Getting RSA 256 Bits Wrong

1: The attack does not affect every public key algorithm

Reports of the original Black Hat talk, stated that the secret algorithm works by making it possible to predict prime numbers and that this allows ‘every form’ of public key cryptography to be broken.

2: The WebPKI doesn’t run on RSA alone

If someone had discovered a way to break RSA in 2010, the world would be in very deep trouble. The cryptography that secures the entire global financial system would be at risk because a large part of the infrastructure only supported RSA cryptography. If RSA fell, the whole system would have fallen with it.

3: There is a challenge problem, Crown Sterling ignored it.

After Ron Rivest, the R in RSA got fed up of constantly being told of ‘new’ approaches to factoring, he persuaded RSA Labs to set up a challenge competition with cash prizes for factoring numbers. The cash prizes were withdrawn some years ago but people still try factoring the numbers for fame and glory.

RSA-1024 = 135066410865995223349603216278805969938881475605667027524485143851526510604859533833940287150571909441798207282164471551373680419703964191743046496589274256239341020864383202110372958725762358509643110564073501508187510676594629205563685529475213500852879416377328533906109750544334999811150056977236890927563

4. Breaking a 256 bit RSA key is a trivial problem

Modern cryptography uses two types of encryption algorithm, symmetric algorithms in which the encryption and decryption keys are the same and asymmetric algorithms in which different keys are used. Using different keys for different roles allows those roles to be separated. Public key encryption is interesting because anyone can encrypt a message using the public key but only a person who knows the private key can decrypt.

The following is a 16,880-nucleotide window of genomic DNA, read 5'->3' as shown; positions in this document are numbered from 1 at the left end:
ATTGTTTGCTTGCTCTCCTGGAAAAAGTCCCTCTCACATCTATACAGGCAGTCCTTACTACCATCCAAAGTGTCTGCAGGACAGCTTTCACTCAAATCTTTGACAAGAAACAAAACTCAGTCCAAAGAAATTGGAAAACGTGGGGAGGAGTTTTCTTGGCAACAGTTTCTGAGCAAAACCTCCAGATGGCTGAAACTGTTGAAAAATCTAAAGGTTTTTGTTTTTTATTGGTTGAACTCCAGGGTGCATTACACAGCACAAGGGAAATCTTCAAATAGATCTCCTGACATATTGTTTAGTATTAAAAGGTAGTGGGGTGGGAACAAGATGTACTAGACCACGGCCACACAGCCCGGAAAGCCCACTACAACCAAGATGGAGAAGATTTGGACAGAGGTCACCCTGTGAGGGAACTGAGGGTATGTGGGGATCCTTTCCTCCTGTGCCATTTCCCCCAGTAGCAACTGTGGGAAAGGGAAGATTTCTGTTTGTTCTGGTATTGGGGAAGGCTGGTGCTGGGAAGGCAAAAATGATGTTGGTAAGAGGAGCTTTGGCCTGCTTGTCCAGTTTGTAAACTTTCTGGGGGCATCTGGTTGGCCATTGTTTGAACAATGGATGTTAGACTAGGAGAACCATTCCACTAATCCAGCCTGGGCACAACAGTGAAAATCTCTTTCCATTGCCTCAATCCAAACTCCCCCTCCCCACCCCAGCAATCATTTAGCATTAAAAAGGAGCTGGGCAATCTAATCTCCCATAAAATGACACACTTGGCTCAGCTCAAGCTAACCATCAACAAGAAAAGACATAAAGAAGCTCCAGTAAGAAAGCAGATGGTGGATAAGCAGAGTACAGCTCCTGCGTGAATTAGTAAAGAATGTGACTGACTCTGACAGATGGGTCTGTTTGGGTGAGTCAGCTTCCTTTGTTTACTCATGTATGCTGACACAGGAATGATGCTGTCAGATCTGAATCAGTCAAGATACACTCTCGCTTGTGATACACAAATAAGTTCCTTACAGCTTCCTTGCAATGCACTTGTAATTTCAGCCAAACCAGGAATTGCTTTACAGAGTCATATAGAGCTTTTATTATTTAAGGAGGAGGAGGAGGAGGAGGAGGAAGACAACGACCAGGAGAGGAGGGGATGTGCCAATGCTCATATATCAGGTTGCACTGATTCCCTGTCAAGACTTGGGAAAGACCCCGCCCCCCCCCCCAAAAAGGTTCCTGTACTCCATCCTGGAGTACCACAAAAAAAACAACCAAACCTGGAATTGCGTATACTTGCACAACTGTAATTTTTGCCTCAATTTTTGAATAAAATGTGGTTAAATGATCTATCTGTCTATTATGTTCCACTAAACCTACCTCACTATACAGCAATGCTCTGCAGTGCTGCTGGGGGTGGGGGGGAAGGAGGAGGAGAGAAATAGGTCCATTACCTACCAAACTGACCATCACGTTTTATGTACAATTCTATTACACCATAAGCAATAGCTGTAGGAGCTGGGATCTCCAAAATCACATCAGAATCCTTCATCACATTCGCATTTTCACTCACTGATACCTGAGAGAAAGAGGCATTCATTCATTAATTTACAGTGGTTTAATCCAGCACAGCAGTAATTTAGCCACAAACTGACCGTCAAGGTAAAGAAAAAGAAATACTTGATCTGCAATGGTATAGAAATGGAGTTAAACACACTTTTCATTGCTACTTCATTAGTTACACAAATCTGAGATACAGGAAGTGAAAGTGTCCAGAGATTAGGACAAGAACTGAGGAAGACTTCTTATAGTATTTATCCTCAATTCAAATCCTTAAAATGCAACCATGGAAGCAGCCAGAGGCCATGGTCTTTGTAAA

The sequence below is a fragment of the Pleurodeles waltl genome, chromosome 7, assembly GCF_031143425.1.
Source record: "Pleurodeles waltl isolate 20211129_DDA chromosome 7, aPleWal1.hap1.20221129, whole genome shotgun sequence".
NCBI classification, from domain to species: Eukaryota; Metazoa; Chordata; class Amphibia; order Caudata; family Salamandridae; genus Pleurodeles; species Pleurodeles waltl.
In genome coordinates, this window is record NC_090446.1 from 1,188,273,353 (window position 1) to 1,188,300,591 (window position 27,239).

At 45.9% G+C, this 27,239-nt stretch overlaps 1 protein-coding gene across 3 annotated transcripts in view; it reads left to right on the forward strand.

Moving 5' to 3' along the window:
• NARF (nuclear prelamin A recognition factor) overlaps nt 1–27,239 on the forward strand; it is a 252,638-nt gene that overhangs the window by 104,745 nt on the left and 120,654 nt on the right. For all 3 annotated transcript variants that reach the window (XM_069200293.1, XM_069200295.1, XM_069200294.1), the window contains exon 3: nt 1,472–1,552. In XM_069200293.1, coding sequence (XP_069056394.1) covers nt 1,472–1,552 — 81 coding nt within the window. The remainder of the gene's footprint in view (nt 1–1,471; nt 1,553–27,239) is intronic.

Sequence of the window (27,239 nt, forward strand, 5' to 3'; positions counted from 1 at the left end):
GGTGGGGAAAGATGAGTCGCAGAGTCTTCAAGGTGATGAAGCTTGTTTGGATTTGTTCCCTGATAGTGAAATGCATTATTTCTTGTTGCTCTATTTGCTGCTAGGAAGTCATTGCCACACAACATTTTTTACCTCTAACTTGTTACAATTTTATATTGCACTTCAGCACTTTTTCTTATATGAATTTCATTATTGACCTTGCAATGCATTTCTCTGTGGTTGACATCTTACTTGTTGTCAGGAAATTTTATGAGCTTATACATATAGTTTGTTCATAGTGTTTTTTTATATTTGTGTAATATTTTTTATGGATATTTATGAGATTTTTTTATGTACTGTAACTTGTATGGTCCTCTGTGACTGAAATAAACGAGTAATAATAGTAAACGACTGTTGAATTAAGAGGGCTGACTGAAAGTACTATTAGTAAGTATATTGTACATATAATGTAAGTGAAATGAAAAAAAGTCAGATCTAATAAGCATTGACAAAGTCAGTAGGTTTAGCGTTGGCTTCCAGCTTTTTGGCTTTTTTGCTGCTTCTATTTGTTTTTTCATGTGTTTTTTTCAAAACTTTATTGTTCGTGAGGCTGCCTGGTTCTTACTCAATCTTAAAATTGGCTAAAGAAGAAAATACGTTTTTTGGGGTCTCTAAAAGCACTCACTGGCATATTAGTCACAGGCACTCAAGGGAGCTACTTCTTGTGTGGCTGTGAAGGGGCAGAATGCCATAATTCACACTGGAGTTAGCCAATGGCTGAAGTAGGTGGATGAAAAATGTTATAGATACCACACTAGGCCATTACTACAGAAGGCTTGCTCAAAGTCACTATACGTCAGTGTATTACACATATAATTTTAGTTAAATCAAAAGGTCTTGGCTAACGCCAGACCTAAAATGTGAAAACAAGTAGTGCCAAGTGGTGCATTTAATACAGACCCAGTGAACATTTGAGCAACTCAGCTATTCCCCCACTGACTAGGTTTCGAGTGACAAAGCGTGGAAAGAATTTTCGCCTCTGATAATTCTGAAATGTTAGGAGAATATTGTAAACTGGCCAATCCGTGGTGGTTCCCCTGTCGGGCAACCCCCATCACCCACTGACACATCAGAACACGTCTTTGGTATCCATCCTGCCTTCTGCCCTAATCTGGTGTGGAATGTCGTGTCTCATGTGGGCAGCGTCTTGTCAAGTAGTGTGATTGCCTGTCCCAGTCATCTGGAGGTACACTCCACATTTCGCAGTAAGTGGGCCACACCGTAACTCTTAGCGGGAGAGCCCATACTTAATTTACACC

5. The attack described is significantly worse than existing attacks.

What Crown Sterling claim to have discovered is some sort of structure in the distribution of primes that allows them to predict them. As mathematical claims go, this is neither astonishing nor remarkable. There are many known patterns in prime numbers. It would be rather surprising if there weren’t. For a start, all even numbers apart from 2 are not prime.

In summary

In his first piece on Crown Sterling, Schneier showed that every aspect of the presentation set off his ‘snake oil’ detector. Now that we can take a deeper look, it shows that the snake oil detector was right. At this point it is really hard to see how Crown Sterling’s claims could be made in good faith.



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